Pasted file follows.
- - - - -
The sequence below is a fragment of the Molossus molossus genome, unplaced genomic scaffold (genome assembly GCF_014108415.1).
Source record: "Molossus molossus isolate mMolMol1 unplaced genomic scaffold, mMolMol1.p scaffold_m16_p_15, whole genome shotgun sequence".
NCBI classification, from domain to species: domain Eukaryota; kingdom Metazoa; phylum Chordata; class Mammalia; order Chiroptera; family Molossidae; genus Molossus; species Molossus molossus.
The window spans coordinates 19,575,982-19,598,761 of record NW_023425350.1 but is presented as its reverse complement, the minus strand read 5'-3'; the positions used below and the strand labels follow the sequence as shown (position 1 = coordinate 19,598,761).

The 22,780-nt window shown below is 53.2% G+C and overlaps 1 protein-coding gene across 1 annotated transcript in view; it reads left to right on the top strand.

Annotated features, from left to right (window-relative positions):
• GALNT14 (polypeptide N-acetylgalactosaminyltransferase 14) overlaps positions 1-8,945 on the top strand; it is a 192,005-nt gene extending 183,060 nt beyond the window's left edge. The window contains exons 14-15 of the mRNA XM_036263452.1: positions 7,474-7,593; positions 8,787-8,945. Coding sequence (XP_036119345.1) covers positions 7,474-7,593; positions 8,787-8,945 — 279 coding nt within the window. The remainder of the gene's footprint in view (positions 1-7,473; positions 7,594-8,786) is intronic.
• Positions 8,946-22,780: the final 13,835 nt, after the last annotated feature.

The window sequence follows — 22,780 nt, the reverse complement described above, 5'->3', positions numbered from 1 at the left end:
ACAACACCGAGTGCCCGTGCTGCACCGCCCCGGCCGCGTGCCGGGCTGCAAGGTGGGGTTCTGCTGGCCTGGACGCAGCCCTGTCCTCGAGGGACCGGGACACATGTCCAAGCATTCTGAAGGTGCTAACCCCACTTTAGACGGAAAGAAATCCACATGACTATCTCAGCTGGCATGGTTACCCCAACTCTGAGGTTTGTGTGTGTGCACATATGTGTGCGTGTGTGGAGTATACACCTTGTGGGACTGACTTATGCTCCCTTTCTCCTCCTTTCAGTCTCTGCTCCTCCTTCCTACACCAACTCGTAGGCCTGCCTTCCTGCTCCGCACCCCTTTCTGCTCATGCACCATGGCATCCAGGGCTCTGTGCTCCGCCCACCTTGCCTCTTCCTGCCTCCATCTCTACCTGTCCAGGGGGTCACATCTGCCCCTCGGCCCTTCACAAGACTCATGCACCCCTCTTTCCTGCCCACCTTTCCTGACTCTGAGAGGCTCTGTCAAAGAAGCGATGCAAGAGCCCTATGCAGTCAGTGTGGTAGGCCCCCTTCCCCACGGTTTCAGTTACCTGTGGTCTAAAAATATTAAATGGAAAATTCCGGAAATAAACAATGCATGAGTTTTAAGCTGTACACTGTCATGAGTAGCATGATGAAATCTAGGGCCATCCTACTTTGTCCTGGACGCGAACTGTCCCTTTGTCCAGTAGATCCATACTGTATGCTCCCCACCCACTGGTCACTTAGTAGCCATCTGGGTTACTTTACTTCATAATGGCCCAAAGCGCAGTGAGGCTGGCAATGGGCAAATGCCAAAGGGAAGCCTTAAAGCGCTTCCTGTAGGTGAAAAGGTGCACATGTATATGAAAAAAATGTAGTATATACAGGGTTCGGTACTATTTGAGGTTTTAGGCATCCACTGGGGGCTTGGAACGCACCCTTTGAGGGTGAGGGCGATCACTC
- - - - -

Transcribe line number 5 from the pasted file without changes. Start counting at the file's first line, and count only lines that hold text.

The 22,780-nt window shown below is 53.2% G+C and overlaps 1 protein-coding gene across 1 annotated transcript in view; it reads left to right on the top strand.